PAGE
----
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Farmers face labor shortages in the fields

  • In this photo taken on Tuesday, Sept. 24, 2013 near Fresno, Calif., farmworkers pick paper trays of dried raisins off the ground and heap them onto a trailer in the final step of raisin harvest. (AP Photo/Gosia Wozniacka)

FRESNO — With the harvest in full swing on the West Coast, farmers in California and other states say they can't find enough people to pick high value crops such as grapes, peppers, apples and pears.

In some cases, workers have walked off fields in the middle of harvest, lured by offers of better pay or easier work elsewhere.

The shortage and competition for workers means labor expenses have climbed, harvests are getting delayed and less fruit and vegetable products are being picked, prompting some growers to say their income is suffering.

But farmworkers, whose incomes are some of the lowest in the nation, have benefited, their wages jumping in California to $2 to $3 over the $8 hourly minimum wage and even more for those working piece rate.

The shortage — driven by a struggling U.S. economy, more jobs in Mexico, and bigger hurdles to illegal border crossings — has led some farmers to offer unusual incentives: they're buying meals for their workers, paying for transportation to and from fields, even giving bonuses to those who stay for the whole season.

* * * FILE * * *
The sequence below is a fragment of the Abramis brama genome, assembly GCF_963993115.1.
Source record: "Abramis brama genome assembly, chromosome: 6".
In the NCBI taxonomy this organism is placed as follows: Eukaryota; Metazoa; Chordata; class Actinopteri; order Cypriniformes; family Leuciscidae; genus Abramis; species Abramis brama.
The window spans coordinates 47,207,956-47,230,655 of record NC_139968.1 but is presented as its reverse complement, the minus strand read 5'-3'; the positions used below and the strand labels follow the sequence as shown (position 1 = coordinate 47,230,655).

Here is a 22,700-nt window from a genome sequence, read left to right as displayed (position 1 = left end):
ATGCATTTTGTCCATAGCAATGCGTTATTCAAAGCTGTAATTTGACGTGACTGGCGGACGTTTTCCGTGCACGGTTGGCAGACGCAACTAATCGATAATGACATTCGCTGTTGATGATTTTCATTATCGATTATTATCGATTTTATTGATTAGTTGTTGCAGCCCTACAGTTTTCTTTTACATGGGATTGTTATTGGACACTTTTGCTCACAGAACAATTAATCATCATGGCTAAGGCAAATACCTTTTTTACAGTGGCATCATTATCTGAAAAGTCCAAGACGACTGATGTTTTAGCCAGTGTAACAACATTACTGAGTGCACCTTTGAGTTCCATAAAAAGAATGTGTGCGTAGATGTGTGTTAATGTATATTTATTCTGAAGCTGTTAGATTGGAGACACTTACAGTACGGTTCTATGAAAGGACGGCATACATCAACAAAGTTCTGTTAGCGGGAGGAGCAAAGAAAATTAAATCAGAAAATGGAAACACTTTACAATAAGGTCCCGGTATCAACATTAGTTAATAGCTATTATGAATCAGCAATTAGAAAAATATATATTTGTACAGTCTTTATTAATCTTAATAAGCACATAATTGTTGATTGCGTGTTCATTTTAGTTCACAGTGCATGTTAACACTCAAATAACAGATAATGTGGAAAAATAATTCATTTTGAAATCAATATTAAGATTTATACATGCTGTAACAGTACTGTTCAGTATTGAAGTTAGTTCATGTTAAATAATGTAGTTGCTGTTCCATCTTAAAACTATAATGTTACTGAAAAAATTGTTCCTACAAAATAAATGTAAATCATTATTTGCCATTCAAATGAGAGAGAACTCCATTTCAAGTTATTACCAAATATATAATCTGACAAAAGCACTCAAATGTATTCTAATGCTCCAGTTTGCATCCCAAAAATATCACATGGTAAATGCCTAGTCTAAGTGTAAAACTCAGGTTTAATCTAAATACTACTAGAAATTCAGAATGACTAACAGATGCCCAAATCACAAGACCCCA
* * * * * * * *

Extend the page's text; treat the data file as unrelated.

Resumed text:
And a few have stationed foremen near their crews to prevent other farmers from wooing away their workers.

"In the past, we were overrun with farmworkers. But not anymore," said labor contractor Jesus Mateo, whose crews saw a 20 percent pay increase. "Employers have to do something to attract them. The fastest workers can now earn more than $1,000 per week."

A California Farm Bureau Federation member survey being conducted this year thus far has found about half of farmers are experiencing shortages, said bureau manager Rayne Pegg. Many of the growers say their workforce has decreased by up to one-third.

In some cases, farmers are being paid below market prices, because their produce is past its prime, having stayed on the branch or vine for too long. Hardest hit are small farmers, who can't afford to pay more for labor, Pegg said.

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